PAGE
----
Gene Tierney in Leave Her to Heaven (1945).
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Gene Tierney with Sid Grauman
Forecourt Ceremony held on Thursday, January 24, 1946
Born: November 19, 1920, in Brooklyn, New York
Age at the time of the ceremony: 25
Died: November 6, 1991, in Houston, Texas, age 70
Gene Tierney was a very popular leading lady at the 20th Century-Fox studio during and after World War II. Considered a great beauty, she brought a unique mystery to almost all of her roles.

Born to parents of Irish decent, Gene was named after her uncle, who had passed away shortly before her birth. Raised in comfortable circumstances, young Gene was something of a dreamy child, writing poetry and being attracted to the stage at an early age, appearing as Jo in a student production of Little Women.

Educated for a few years at a boarding school in Lausanne Switzerland, Tierney learned French, returning to the US to attend a private school in Connecticut. A family trip to Hollywood brought her to the Warner Bros. lot where a cousin worked. Meeting with director Anatole Litvak, he suggested she become an actress, Gene's parents nixed the idea.

Gene Tierney was a debutante, but soon became disenchanted with the routine. The Tierney's pointed her in the direction of the stage, where she became a protégée of director George Abbott. She gained much notice in the Broadway plays Mrs. O'Brien Entertains in the 1939 season, and Ring Two in the same year.

The Tierney family undertook to finance her bid for movie stardom, allowing Gene to travel out to Hollywood, but she returned to Broadway for The Male Animal in the 1940 season. 20th Century-Fox head Darryl F. Zanuck saw the play and later, saw Tierney dancing at the Stork Club — she was signed to a contract immediately.

She was shoved into the Technicolor western The Return of Frank James (which played the Chinese in August 1940), then gave an unforgettable performance as the half-wit Ellie Mae Lester in Tobacco Road (played the Chinese in March 1941). She co-starred with Victor Mature in The Shanghai Gesture (played in January 1942), then co-starred with Tyrone Power in Son of Fury: The Story of Benjamin Blake (played in February 1942), and Henry Fonda in the comedy Rings on Her Fingers (played in May 1942) and got top-billing in a "guy" movie, Thunder Birds (played in November 1942).

By now, Tierney was an established star. She headlined in the war film China Girl (which played the Chinese in January 1941), while her turn in the comedy Heaven Can Wait (played the Chinese in August 1943) not only got her top-billing over Don Ameche, but the film was a huge hit to boot.

Gene Tierney achieved immortality as the femme fatale in the proto-noir Laura, (which played the Chinese in November 1944), opposite Clifton Webb. This was followed by her mysterious performance in Leave Her to Heaven (played the Chinese in December 1946), and became the biggest money-maker for the Fox studio during the 1940s. Since Tierney and Sid Grauman were good friends, he asked her to come down to the theatre; they would both make their imprints on the same day.

Fox had no shortage of vehicles for their superstar: Dragonwyck (which played the Chinese in April 1946), The Razor's Edge with Tyrone Power (played the Chinese in December 1946), The Ghost and Mrs. Muir with Rex Harrison (played in July 1947), That Wonderful Urge (released in December 1948) and Whirlpool (played in January 1950).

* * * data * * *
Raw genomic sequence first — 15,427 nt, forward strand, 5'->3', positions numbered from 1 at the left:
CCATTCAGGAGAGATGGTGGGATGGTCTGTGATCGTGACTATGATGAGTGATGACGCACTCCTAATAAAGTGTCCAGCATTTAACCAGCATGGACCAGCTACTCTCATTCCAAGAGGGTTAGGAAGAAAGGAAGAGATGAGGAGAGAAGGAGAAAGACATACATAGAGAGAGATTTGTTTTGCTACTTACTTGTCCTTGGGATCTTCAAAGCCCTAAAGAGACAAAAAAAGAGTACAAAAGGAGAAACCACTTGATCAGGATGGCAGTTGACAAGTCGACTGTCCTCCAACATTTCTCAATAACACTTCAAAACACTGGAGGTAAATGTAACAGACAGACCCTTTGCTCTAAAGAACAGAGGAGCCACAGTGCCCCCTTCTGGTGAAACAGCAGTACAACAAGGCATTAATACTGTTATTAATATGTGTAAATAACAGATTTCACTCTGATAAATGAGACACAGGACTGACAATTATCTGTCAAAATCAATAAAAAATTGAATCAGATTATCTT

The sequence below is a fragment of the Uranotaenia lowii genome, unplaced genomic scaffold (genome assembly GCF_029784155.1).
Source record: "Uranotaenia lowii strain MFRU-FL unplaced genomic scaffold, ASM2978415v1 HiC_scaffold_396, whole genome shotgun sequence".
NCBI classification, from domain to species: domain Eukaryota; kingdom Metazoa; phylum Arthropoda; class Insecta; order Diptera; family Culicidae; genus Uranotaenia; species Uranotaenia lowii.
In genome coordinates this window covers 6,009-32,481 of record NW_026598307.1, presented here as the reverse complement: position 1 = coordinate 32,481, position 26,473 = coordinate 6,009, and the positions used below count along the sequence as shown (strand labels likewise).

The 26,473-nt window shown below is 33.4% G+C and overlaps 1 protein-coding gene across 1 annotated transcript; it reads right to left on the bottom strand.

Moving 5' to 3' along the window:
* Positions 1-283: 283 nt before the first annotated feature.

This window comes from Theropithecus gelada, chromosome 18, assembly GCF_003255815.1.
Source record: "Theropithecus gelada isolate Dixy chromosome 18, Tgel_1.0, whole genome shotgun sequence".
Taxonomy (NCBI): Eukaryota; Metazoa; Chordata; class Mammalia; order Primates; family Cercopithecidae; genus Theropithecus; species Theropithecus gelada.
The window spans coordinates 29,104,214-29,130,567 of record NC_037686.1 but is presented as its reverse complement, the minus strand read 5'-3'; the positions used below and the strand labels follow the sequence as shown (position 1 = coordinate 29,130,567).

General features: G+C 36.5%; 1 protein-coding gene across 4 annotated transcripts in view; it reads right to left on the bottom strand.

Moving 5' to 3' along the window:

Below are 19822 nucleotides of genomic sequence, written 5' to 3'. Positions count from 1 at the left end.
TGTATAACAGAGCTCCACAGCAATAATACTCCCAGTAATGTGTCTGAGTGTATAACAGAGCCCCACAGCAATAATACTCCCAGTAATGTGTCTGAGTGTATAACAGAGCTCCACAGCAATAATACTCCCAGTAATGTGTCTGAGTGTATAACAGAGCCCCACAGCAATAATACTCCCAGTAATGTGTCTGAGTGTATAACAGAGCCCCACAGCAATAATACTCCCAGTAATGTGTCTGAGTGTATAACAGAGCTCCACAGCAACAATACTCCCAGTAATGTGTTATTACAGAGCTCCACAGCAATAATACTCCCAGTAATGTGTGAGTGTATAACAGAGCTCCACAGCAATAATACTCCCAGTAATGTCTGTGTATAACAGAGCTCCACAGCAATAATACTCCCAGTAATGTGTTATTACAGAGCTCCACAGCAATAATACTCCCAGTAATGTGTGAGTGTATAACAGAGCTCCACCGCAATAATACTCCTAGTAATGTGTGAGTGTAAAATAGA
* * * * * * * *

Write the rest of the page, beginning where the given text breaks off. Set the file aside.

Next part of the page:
She did a couple more noirs, Night and the City (which played the Chinese in June 1950) with Richard Widmark receiving top-billing, and Where the Sidewalk Ends (played the Chinese in July 1950) with Dana Andrews.

Tierney was loaned out to Paramount for the comedy The Mating Season (released in January 1951), then to Warner Bros. for Close to My Heart (released in October 1951), with Ray Milland, then back to Fox for Way of a Goucho (released in October 1952). After that, Fox and Tierney parted company.

She starred with Spencer Tracy in Plymouth Adventure (released in November 1952) at M-G-M, then made Never Let Me Go (released in May 1953) in England with Clark Gable.

While in Europe, Tierney made Personal Affair (released in the US in January 1954) with Leo Genn, then returned to the US and to the Fox lot to make an early CinemaScope noir Black Widow (released in October 1954).

A heavy smoker, Tierney struggled with depression, and in 1957 had an episode where she considered suicide by standing on a 14th story ledge for 20 minutes. Years of psychiatric treatments did not really do the trick for Gene, who badly wanted to re-integrate into society, but somehow — no treatment seemed to help.

She took a part in Advise and Consent (released in June 1962), and followed up with Toys in the Attic (released in July 1963) and The Pleasure Seekers (released in December 1964). She did only a few television projects, appearing on all the major talk shows, and doing the TV movie, Daughter of the Mind aired over ABC in December 1969, and the mini-series, Scruples aired over CBS in February 1980.

Married since 1960 to Texas oil man W. Howard Lee who passed away in 1981, Tierney published her autobiography Self-Portrait, in 1979. She herself succumed to emphysema in 1991, at the age of 70.
Grauman's Chinese Theatre, Hollywood, California. Gene Tierney Forecourt block. Executed by Jean Klossner, Thursday, January 24, 1946. 35 x 38 inches overall.
Grauman's Chinese Theatre, Hollywood, California. Gene Tierney Forecourt ceremony, Thursday, January 24, 1946. Ms. Tierney has her hand imprinted in the cement by both Sid Grauman, and cement artist Jean Klossner.
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